When he resigned, Weiner was floored by Morgan Stanley’s reaction. “We were pretty much asked to leave right away. They were almost insulting to me. Considering the near-50-year continuum,” he says, “it was not what I expected. There was just a coldness, no statement of, ‘We’d like you to stay.’”
Not only that, but within four hours of Weiner’s leaving, Morgan Stanley attorneys served notice that the brokerage was enforcing a non-solicitation clause in his dad’s retirement agreement.
Not realizing that stipulation would apply to him because it referred to “clients moved to the receiving broker,” the advisor, shortly after resigning, had called a few of his biggest and best clients.
“My father and I had worked together for more than 20 years, since 1987,” he says. “In my mind, none of the clients were moved or transferred to us.”
In Morgan Stanley’s mind, they were. The wirehouse threatened to bring a temporary restraining order if Weiner did not agree to cease and desist from contacting his clients for the next 12 months.
A securities attorney that Weiner hired advised him not to file suit if in fact he expected to bring over 80% or more of the clients within a year. So Weiner agreed to the non-solicitation agreement — and in only the first four months of being on his own, has seen 70% of his business follow him.
“Clients sought us out. The Internet can be a wonderful thing!” says the advisor, dually registered and principal of Winter Park Wealth Group.
Still, Weiner’s former employer is apparently relentless in monitoring him: When a merchant sent Thanksgiving wine, in error, to a few clients of his former partner, who remained at the firm, Morgan Stanley lawyers immediately shot Weiner a letter.
‘Don’t Sell Your Soul’
Margaret Wittkopp left Edward Jones in 2004 after a decade as the firm’s advisor in Plymouth, Wis. Within 15 minutes of submitting her resignation, company personnel appeared at her office.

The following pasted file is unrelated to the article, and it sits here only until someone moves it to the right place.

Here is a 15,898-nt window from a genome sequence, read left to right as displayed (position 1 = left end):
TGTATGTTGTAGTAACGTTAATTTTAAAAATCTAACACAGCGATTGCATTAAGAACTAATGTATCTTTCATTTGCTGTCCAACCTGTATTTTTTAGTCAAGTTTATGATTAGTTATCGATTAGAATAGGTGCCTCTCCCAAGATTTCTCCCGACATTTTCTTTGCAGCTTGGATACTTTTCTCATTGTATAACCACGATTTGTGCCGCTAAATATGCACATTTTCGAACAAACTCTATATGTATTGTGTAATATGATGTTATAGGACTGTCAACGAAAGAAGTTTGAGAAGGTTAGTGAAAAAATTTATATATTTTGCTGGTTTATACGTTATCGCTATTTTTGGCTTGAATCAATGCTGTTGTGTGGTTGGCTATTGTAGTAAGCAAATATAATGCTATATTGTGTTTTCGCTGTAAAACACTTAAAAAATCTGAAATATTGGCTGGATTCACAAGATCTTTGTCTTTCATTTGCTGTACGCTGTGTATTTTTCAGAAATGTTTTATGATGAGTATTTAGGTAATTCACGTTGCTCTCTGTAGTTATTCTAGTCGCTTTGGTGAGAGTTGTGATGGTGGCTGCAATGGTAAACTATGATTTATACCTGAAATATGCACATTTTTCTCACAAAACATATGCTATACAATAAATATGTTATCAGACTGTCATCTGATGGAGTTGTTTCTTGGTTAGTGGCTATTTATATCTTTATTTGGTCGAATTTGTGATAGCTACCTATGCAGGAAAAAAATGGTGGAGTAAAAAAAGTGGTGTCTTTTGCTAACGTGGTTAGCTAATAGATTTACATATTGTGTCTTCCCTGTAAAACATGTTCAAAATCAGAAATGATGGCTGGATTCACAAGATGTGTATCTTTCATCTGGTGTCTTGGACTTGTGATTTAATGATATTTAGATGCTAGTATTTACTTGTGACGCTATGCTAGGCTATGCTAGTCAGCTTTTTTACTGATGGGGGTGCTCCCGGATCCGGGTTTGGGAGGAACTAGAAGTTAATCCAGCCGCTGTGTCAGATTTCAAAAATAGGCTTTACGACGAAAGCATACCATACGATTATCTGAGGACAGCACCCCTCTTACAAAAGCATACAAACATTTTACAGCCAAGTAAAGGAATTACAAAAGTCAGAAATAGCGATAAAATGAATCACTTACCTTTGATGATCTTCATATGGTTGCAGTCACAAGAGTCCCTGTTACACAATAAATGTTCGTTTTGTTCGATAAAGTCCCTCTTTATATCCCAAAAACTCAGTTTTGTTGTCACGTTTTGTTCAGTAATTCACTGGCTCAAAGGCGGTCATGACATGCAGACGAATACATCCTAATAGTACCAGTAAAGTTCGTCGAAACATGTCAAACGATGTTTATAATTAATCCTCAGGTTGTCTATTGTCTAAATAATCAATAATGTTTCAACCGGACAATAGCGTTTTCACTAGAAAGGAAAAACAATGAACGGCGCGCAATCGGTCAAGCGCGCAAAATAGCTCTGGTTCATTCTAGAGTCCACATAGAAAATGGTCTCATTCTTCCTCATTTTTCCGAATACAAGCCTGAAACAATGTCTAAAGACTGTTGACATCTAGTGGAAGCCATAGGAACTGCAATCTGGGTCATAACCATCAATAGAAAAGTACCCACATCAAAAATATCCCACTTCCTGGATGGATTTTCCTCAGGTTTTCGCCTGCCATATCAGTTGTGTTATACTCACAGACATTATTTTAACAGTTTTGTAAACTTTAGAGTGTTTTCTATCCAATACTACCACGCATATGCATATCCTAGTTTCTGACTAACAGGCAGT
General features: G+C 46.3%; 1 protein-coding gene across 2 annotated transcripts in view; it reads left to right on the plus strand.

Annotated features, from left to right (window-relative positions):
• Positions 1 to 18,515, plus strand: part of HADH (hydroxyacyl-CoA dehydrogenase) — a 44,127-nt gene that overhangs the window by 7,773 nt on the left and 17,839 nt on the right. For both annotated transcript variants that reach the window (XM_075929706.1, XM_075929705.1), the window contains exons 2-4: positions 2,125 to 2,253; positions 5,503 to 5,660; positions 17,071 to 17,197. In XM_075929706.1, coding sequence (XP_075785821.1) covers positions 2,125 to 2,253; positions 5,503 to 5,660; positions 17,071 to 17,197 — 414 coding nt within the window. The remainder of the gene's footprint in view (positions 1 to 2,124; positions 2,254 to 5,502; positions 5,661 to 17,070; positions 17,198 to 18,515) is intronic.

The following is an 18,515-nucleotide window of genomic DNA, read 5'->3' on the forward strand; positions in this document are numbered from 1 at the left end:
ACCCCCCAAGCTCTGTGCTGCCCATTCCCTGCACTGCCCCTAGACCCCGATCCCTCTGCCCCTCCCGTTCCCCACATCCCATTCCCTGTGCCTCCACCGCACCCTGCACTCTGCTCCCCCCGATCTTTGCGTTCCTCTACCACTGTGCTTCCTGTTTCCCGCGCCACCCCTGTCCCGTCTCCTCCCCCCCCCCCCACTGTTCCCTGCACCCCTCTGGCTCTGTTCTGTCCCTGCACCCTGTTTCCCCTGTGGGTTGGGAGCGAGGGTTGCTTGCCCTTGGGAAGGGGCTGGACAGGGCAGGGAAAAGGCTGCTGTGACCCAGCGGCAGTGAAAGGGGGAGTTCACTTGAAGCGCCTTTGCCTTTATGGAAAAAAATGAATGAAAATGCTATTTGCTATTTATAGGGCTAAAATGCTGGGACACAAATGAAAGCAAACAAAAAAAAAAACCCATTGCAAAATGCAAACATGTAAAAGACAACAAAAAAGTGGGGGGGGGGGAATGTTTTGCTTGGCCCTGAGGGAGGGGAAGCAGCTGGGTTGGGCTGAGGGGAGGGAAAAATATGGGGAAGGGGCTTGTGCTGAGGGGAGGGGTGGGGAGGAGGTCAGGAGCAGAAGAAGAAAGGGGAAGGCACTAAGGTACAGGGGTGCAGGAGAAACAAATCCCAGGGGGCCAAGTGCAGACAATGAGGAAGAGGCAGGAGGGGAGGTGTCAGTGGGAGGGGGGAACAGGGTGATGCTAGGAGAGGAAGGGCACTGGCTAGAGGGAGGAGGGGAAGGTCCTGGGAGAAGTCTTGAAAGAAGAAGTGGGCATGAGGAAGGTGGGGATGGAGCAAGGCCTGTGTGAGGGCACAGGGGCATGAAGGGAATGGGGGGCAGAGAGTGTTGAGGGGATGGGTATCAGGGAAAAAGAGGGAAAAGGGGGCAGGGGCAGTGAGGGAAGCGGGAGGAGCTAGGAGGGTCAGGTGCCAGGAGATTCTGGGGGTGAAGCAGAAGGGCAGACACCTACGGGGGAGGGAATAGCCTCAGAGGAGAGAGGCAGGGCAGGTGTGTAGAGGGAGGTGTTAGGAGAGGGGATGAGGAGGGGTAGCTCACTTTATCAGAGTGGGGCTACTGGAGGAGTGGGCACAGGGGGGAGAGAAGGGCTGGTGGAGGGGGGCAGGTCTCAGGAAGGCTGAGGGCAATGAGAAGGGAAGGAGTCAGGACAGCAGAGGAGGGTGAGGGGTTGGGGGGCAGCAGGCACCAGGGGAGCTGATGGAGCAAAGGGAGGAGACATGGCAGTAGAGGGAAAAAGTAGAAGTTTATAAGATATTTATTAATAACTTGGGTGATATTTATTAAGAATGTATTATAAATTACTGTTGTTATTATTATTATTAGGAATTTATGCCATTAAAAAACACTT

“I loaded up my things and was out of there. But I knew they would lock down the office because that’s the nature of the business,” she says. “It’s done under the guise of confidentiality for the investors’ sake.”
What Wittkopp did not foresee was Jones’ attempts to damage her reputation by “saying things about me that were untrue,” she recalls. For one, “they told people that I was going to be fired. That certainly wasn’t the truth: I had just been offered a limited partnership with lots of golden handcuffs.”
The advisor resigned because she “no longer trusted” Edward Jones, she says. Earlier, when the firm was involved in lawsuits concerning revenue sharing and mutual funds — which she identifies as “kickbacks” — Jones executives deflected her questions.
“I was trying to find out the truth because my clients’ funds were dropping to the ground. But Edward Jones seemed like they couldn’t care less. You’re afraid — but if you asked too many questions, boy.”
She continues. “For about a year before I left, I was kind of dead in the water because I wasn’t able to function in that environment,” she says. “So I had to leave. It was an integrity thing. How could I put my clients in those funds if I couldn’t trust the source?”She launched an RIA, Veritas Financial Services, in Plymouth. “We don’t deal with companies that do revenue sharing,” she says. “That’s a total conflict of interest.
Wittkopp’s advice to advisors: “Don’t sell your soul to the ‘devil’ — a firm’s bad behavior. What are you willing to trade off for a paycheck?” ‘It’s the Relationships That Count’
An 18-year veteran of two large firms with 22 years in the industry, Amit Stavinsky, 49, finally left the wirehouse world four years ago to go independent.
“They were not happy to lose the assets, to say the least,” says the advisor, referring to his former firm, which he asked not to be named.
But attempting indeed to keep those assets, amounting to more than $140 million, under management, the wirehouse divvied up his book among other advisors.
“I didn’t expect anything other than that. I was prepared for it. So it didn’t bother me. If you leave, the standard in this business is to try to keep the assets in-house. They did that with me,” Stavinsky says. “But they didn’t do anything bad because that’s how things are done.”